EU's Man in Moscow Says Hard Talks Ahead

The negotiations between Moscow and Brussels for a new and wide-ranging cooperation agreement could get tougher than the cumbersome 18 months of wrangling leading up to them, the European Union's top representative in Moscow said.

"The talks might be more difficult than it was defining the mandate," Marc Franco, the head of the EU delegation to Russia, said in an interview Friday.

Given the complexity of the issues, he would be not surprised if talks were to be drawn out for more than a year, Franco said by telephone from Florence, Italy, where he was attending a conference of the European University Institute.

He refused to give any timeline for the negotiations.

At a meeting in Brussels on Monday, the foreign ministers of the EU's 27 member states are expected to approve a deal reached last week to begin talks with Russia, a decision blocked for 18 months by disputes over how to deal with Moscow's more assertive foreign policy.

Franco singled out Russia's accession to the World Trade Organization, a process currently fraught with political disputes, as a major hurdle for the negotiations to overcome.

"I would not call this a precondition, but yes, Russia should be in the WTO by the end of the negotiations," he said. Otherwise, the nature and the form of the agreement would have to be reconsidered.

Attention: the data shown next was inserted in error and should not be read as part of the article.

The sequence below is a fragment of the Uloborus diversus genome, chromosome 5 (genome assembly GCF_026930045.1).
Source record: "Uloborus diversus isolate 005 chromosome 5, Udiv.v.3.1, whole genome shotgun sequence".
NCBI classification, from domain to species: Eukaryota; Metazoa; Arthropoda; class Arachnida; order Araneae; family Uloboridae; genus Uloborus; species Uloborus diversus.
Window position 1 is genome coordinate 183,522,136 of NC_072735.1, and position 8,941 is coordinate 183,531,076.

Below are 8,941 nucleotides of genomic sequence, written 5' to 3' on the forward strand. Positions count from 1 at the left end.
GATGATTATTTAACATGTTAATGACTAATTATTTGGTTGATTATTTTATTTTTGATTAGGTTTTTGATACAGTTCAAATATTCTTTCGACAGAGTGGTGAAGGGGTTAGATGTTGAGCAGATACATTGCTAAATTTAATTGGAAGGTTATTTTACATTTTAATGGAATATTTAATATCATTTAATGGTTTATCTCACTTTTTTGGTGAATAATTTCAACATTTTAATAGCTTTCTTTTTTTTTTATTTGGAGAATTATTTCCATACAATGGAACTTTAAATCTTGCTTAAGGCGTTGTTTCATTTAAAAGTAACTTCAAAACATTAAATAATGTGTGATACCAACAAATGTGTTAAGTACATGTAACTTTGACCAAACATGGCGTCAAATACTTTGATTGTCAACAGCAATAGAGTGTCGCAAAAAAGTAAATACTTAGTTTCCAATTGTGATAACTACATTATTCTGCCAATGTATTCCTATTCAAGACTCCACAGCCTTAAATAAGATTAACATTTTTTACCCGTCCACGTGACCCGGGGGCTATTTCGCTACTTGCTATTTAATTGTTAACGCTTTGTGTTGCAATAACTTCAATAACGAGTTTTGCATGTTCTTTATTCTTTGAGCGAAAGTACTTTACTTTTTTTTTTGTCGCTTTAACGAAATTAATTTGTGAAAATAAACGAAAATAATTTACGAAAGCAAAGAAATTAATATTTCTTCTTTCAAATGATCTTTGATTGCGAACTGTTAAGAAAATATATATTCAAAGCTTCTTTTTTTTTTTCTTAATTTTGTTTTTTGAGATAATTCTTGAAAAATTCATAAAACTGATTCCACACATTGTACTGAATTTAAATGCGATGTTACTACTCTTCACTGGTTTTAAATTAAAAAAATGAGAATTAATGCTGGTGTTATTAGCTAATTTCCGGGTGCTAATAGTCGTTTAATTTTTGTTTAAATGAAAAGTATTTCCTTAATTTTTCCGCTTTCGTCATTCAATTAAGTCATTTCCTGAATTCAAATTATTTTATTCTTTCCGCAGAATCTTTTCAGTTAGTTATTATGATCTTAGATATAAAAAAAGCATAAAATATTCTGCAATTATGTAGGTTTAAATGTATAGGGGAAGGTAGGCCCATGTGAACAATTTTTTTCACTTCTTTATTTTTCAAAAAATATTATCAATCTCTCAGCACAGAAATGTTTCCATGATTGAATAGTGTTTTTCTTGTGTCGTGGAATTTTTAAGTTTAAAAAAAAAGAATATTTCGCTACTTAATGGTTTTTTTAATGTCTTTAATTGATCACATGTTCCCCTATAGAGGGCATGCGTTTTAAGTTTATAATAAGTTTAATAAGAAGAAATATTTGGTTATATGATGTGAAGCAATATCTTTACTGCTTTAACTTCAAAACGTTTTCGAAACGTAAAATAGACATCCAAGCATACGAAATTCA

He explained that, despite the EU and Russia in 2004 bilaterally agreed on conditions for Moscow's WTO accession, there were still outstanding trade issues between Brussels and Moscow that complicated the process.

One of these issues is Russia's increases in export duties on wood, which began in mid-2007 and have been raised more steeply since. Franco said this hit the wood-processing industries in Finland and Sweden very hard and that the EU would continue its negotiations under Trade Commissioner Peter Mandelson to find a compromise solution that would adequately reflect the interests of the affected industries in the EU and legitimate economic interests of Russia.

"The European Commission does not agree with the way in which Russia is currently applying export duties on wood, which we believe breaches an agreement concluded in 2004," he said, adding, "It also contradicts efforts to maintain open markets between the EU and Russia."

Other sore points were Moscow's tariffs for rail transportation to foreign ports, including Baltic ports, and charges to foreign airlines for overflight rights, Franco said.

Russia's WTO accession has met stiff opposition from a number of countries, some of which have openly declared that they had political motives for doing so. Georgia recently said it would block Russia's ambitions because of the worsening conflict over the breakaway republic of Abkhazia, which has seen renewed support from Moscow after the United States and the EU recognized Kosovo as an independent state.

The so-called frozen conflicts over disputed territories of the former Soviet Union are also part of a list of subjects that will be included in the negotiations over the new Partnership and Cooperation Agreement, after Lithuania threatened to veto the start of the talks.